Khosla: It’s never a conscious decision to bring Indian sounding stuff into the music. On “Runaways,” there is nothing Indian to it. It’s moody electronic and “This is Us” definitely has hints of it. I’ve started using the tanpura this season and I’ve never used it before even on Goldspot music. It just depends on what feels right. Sometimes the Indianness in me comes out, especially when I’m writing something about the bigger picture of life and different generations of people; and that thinking to me, something about Karma, makes me want to delve into the Indian side of the music.
TTM: What are some of the differences you’ve noticed; like while making music with your band as opposed to doing something for television.
Khosla: The main difference is that when I’m doing Goldspot work, it’s my own project and it’s my own expression of myself. It’s about me and my experiences. On TV and film, I’m helping a director and writer see their vision through. It’s more collaborative. In Goldspot, I’ve definitely worked with a bunch of great musicians over the years but for the most part, it’s my baby. I write pretty much everything and I’m close to everything related to it. The thing I love about TV and film is that a team is required to make it all work. This show [“This is Us”] is beautiful and moving and connects people because of a 1000 different reasons. That is compelling. Like from Dan creating it to the other writers to the directors to the actors, the cinematographers, they all provide different strokes and its fun to be part of a collaboration.
TTM: There are not as many South Asians necessarily in your line of work in the TV industry. You’re one of the people breaking the barriers. What made you want to push through it?
Khosla: I always dreamed of having a career in music. Whether its Goldspot or now in TV and film. I don’t know what I would do if I didn’t do this. There’s more of South Asians on TV now, including Aasif Mandvi, Kal Penn, Mindy Kaling, Hasan Minhaj. Aasif Mandvi is the pioneer of our generation. We’ve got so many Indians in this country and even from my generation, we are finding what we love to do and find our voice. Parents are becoming more confident about letting their kids pursue what they want to pursue and I think that’s important. For me, I decided a long time ago that this is what I want to do and love to do and there’s no better way for me. I know if I encouraged a bunch of other younger Indian kids along the way, that’s great and I hope more of them do it.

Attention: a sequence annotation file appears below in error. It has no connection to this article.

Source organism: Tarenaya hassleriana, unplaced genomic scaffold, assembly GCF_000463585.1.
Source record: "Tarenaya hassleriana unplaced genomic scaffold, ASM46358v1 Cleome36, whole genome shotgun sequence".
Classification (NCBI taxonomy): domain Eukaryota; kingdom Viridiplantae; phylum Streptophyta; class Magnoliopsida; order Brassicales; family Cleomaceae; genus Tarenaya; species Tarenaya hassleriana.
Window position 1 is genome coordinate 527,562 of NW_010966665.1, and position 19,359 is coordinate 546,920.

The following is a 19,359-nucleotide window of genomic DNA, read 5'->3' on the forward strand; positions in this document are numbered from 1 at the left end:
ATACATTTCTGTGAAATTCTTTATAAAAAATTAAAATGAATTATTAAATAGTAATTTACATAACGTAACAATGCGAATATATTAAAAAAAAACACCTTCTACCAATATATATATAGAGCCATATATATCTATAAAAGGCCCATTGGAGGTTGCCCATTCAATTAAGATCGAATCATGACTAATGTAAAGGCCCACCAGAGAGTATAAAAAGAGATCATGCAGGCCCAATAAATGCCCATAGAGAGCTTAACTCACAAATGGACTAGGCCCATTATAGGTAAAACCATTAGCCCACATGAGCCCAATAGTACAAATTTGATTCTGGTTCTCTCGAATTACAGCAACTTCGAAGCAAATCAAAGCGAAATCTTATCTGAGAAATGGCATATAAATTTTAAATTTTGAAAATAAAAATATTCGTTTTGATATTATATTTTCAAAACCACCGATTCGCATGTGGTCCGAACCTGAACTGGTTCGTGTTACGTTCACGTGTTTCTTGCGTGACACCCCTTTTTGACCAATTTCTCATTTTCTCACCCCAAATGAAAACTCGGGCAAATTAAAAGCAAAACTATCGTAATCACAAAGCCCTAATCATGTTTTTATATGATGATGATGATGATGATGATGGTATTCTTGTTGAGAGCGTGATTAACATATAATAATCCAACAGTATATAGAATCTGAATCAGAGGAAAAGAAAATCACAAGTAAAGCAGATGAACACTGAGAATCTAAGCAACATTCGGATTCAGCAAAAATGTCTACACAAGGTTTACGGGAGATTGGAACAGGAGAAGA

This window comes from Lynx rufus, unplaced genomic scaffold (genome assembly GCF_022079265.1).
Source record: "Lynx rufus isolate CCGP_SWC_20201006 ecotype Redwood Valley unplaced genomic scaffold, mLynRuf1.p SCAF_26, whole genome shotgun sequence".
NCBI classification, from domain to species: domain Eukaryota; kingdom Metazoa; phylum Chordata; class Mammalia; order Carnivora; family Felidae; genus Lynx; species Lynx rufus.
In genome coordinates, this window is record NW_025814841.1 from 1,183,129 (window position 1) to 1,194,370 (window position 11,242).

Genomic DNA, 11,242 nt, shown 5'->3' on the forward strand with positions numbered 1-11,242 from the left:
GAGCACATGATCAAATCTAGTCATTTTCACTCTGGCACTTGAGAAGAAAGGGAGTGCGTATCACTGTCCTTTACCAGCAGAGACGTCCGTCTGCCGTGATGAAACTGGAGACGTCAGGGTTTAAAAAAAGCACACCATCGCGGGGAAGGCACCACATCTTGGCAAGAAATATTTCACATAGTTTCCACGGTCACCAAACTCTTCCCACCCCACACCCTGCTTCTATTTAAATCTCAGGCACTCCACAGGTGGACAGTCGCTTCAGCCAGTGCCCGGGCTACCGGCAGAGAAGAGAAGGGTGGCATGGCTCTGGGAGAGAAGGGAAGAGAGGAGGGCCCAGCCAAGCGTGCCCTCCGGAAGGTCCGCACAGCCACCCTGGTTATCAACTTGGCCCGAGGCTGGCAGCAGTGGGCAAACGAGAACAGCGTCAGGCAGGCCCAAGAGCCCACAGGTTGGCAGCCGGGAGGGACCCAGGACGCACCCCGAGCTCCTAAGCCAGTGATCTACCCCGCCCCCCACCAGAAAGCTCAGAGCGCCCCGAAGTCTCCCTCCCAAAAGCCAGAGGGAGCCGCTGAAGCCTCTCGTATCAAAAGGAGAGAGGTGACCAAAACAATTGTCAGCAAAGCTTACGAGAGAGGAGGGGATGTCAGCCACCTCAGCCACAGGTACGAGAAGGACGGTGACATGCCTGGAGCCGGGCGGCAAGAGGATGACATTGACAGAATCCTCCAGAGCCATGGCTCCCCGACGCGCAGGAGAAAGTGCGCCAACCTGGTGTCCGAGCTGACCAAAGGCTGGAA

TTM: I agree. Luckily, there are so many South Asian faces in the industry now and they are changing the stereotypical portrayals of being desi. Why do you think this change is important?
Khosla: This change is important because this country is built on immigrants. It’s not built on just any one particular group. Immigrants have come to this country for centuries and from all over the world. When I see South Asian-Americans in entertainment or in the public eye, I feel like we are coming out of the box. It is reflective of what our society looks like. When you see it on TV, its a reminder of the diversity we’ve come to see in our everyday lives. Pop culture is, or should be, a reflection of what our real world looks like. The real world is not just one group dominating the country. When I see Aasif for example, for me he is a tremendous actor, comedically and dramatically. He has done theater and TV and films. I look up to him. He was ahead of the curve. He represents what this country looks like.
TTM: What are some of your other projects you’re excited about?
Khosla: “This is Us,” “Marvel’s Runaways,” “The Royals” are some of the TV shows I’m working on right now. There are a couple of new TV comedy pilots but I can’t talk much about them yet. I might do music for a movie this summer. My schedule from August to April is just really stressful. I’m grateful that I have a great team around me, wonderful musicians and composers. I’m also looking forward to my break that’s coming up in two weeks.
TTM: Who are some other TV show or movie music composers you’re a fan of?
Khosla: There is so much great work out there. This is actually a great time to be a TV composer. So many shows are captivating and have great music. By virtue of that, there are so many composers. Sean Callery (“24,” “Jessica Jones”), Jeff Russo (“The Night Of,” “Legion”), Jeff Cardoni (“The Defenders,” “Silicon Valley”), Mac Quayle (“Mr. Robit,” “American Horror Story”) to name a few. They are some of the best.